Ivoicet – Elpida Koutsoumpaki

What is voice therapy?

Voice therapy is a highly specialized field within the broad discipline of Speech and Language Therapy.

 A specialist Voice Therapist most commonly will have completed basic studies as a Speech and Language Therapist (also named a Speech Pathologist in some parts of the world).  Specialist Voice Therapy training courses extend the core studies and are ideally advanced over years of clinical work and mentored supervision with a senior Voice Therapist.

                                                                                                                                                                      In my mind, Voice Therapy is a specialist field because contemporary voice rehabilitation programs needs to address aspects of the total person, including physical, emotional, behavioral and cognitive.

  • At the physical level, I consider Voice production as a total body, balancing activity. So, I attend to all the variables contributing to the physical aspects of voice rehabilitation, including how fascia, muscles, nerves and ligaments co-function and communicate, how discomfort and pain are perceived, how the body is facilitated towards learning and maintaining new habits.
  • At the emotional level, the voice specialist considers the voice as an expression of thoughts and emotions and how these are involved with the voice difficulties each person faces. Our emotional world is always implicated in the way we express ourselves so it is most likely that emotions are a contributing factor to most voice problems. If only we consider the pandemic spread of stress-related problems, it would be hard to imagine how the voice, a principal gateway for the expression or depression of this stress, could not be affected by the detriments of stress in many many ways.
  • At the behavioral level, specialist voice therapy will often need to support a patient through the revealing journey of (re)consideration of multiple areas of their life. Daily habits, dynamics within personal and professional relationships, personal goals, belief systems, work-related habits and all aspects of daily life are frequently visited in order to help a voice disordered person identify issues related to their voice problems in direct or indirect ways.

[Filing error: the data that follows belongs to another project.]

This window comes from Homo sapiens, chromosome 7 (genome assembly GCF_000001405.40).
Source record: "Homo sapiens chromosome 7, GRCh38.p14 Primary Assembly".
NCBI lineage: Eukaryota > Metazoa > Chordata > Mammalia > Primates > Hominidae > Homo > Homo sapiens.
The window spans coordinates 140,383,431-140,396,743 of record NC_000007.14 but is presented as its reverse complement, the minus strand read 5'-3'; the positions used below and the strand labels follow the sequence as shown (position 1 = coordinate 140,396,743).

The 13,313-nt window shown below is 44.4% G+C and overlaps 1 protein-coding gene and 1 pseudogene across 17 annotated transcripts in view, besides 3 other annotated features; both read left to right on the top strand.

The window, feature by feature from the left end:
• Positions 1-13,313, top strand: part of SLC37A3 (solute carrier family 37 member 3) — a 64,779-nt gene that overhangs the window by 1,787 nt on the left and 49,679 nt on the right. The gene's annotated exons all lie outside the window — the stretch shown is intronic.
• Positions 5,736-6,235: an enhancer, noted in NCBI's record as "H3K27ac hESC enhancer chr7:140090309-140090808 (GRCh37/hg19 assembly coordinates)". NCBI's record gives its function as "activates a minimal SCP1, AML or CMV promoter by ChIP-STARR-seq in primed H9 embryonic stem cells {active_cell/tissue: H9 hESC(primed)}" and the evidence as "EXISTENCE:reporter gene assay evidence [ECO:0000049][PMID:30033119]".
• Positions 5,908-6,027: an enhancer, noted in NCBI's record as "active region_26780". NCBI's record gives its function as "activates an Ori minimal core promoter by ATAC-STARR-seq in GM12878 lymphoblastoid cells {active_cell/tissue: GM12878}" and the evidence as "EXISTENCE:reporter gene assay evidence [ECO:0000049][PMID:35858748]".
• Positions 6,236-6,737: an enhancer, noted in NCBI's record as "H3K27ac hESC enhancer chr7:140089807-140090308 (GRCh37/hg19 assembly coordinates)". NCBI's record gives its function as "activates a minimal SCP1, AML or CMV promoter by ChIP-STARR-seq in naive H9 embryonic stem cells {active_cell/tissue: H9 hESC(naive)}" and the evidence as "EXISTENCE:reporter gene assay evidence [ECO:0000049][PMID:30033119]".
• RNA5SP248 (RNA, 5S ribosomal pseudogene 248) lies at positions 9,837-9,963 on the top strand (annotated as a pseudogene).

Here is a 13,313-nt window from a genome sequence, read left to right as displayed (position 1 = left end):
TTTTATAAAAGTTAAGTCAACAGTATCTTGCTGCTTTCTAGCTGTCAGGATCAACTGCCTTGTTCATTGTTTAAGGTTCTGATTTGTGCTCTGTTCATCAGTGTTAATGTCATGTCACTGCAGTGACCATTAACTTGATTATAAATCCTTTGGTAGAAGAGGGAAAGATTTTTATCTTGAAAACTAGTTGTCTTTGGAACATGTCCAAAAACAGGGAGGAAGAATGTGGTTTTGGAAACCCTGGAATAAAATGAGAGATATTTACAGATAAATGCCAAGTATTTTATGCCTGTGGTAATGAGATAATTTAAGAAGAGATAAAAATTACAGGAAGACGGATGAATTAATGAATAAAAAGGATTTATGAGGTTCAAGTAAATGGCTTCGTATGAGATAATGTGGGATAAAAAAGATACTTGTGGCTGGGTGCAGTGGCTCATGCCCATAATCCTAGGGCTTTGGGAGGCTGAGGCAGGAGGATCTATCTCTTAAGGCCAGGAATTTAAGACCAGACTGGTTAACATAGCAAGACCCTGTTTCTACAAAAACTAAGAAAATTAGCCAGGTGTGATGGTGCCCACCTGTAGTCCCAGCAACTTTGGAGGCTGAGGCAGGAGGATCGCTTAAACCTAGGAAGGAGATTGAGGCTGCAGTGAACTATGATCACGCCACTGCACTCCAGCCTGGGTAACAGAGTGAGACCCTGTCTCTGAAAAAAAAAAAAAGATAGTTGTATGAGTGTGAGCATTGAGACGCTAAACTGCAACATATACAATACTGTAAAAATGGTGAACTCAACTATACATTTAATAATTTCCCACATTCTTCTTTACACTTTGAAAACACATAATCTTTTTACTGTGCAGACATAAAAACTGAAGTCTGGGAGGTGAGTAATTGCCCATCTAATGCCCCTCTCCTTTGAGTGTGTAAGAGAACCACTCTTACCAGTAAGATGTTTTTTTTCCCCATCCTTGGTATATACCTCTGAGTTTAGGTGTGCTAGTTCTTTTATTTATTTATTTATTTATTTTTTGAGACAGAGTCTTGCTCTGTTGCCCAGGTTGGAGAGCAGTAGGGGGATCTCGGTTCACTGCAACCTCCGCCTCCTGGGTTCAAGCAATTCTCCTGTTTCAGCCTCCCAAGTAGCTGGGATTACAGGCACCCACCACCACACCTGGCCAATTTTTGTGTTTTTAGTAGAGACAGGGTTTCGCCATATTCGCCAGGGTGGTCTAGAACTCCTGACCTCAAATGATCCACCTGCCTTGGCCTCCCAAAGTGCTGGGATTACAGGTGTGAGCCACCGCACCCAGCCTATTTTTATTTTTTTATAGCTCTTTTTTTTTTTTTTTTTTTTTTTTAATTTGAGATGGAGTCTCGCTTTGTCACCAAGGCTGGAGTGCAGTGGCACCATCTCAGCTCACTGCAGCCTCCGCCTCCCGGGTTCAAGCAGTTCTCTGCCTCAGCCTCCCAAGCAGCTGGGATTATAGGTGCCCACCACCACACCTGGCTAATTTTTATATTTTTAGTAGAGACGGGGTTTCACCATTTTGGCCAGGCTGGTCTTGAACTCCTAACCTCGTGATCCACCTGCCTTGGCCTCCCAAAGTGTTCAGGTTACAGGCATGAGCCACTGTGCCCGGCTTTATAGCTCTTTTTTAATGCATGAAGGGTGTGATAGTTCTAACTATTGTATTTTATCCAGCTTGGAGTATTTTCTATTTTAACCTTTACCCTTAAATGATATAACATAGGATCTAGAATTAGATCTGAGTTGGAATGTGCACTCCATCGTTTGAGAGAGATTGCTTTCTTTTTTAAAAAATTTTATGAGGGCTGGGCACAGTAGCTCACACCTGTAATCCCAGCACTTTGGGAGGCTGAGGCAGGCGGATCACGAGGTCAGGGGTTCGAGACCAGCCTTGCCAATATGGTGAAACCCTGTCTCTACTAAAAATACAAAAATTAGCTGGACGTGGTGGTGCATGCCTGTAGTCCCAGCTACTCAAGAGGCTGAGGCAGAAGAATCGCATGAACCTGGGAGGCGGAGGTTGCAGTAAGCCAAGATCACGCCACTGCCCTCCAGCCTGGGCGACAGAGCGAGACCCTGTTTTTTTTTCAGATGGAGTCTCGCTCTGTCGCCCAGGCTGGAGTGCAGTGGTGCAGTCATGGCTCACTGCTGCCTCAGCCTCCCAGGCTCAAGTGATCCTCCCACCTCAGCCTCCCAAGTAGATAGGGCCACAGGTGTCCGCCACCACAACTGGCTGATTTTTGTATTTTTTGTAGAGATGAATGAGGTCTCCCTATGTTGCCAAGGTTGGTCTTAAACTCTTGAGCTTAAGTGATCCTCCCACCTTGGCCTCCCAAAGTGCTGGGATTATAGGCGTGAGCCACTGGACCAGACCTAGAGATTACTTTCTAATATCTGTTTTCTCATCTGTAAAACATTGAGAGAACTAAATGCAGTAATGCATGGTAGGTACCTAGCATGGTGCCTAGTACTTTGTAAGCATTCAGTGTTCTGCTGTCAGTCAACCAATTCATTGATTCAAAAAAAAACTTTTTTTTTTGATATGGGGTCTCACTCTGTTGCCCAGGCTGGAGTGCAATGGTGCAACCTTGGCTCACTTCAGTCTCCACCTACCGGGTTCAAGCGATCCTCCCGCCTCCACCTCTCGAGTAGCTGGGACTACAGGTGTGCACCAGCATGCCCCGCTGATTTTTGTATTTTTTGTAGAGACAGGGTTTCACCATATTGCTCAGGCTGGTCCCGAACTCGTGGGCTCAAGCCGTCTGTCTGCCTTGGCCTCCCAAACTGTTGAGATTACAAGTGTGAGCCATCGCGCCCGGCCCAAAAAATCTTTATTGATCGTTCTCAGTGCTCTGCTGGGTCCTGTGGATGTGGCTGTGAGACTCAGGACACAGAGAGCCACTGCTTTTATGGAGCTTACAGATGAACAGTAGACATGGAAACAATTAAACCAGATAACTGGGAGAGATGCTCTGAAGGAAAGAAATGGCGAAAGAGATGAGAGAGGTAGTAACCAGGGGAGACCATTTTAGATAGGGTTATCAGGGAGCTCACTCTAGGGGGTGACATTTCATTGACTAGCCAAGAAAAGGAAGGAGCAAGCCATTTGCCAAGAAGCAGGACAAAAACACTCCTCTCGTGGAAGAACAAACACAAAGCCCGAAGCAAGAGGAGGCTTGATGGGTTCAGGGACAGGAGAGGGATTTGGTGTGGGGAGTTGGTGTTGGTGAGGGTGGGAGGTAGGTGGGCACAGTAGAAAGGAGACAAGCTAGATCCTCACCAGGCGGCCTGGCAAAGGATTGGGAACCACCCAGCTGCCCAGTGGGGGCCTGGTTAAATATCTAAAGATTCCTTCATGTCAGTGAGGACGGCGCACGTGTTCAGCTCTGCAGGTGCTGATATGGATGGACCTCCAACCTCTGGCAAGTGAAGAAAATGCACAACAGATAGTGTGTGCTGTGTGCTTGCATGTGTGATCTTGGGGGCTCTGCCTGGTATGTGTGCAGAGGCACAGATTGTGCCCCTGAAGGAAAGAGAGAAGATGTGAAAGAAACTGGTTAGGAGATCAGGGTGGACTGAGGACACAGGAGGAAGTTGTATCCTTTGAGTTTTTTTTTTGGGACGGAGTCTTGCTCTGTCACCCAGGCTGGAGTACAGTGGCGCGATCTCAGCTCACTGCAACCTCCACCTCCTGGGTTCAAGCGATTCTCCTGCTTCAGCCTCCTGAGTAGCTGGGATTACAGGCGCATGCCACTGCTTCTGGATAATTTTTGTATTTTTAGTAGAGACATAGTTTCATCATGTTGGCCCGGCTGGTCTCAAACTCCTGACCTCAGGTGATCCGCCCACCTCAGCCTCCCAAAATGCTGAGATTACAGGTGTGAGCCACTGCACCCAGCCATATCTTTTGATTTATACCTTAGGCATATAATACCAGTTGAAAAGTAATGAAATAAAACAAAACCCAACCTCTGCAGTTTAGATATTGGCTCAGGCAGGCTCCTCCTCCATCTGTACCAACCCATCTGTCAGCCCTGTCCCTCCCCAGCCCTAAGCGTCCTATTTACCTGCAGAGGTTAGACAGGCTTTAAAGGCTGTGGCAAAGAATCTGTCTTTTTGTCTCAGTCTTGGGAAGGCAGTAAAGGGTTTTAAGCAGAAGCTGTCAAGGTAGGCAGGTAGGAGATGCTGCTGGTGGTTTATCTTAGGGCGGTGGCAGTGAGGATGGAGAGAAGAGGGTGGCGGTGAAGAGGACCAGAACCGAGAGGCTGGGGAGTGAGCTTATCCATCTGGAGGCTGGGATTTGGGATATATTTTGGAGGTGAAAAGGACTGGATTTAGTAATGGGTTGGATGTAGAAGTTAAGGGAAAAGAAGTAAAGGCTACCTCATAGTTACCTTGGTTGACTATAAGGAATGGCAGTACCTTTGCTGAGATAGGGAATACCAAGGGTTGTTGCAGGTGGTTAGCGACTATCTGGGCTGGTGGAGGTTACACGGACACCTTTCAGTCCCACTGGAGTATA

• At the cognitive level, state-of-the-art voice therapy techniques consider brain function, principles of motor learning, the synergetic or cooperative relationship between mind-body and emotion and, the critical ingredient for success of every voice therapy program, which is the development of awareness re voice, body and emotion.  Developing awareness involves eclectic teaching methodology so that voice skills are not taught with a “one-size-fits-all” style. The skilled voice specialist has to be experienced with identifying the specific learning styles with which each person can cope and tailoring specific voice skills to specific needs and learning styles, in order to assist transference and maintenance of the newly acquired voice skills in the long-run.  

Deciding to follow a voice therapy plan with a voice specialist means embarking on an exciting journey of self-discovery, irrespective of the principle aetiology behind your voice issues. That is because, no matter what the outcome of your therapy plan is, you will have learned that little bit more about yourself in one or more ways and that is always exciting!.  So, it may not be an easy journey, but it is certainly interesting, if not downright fascinating!.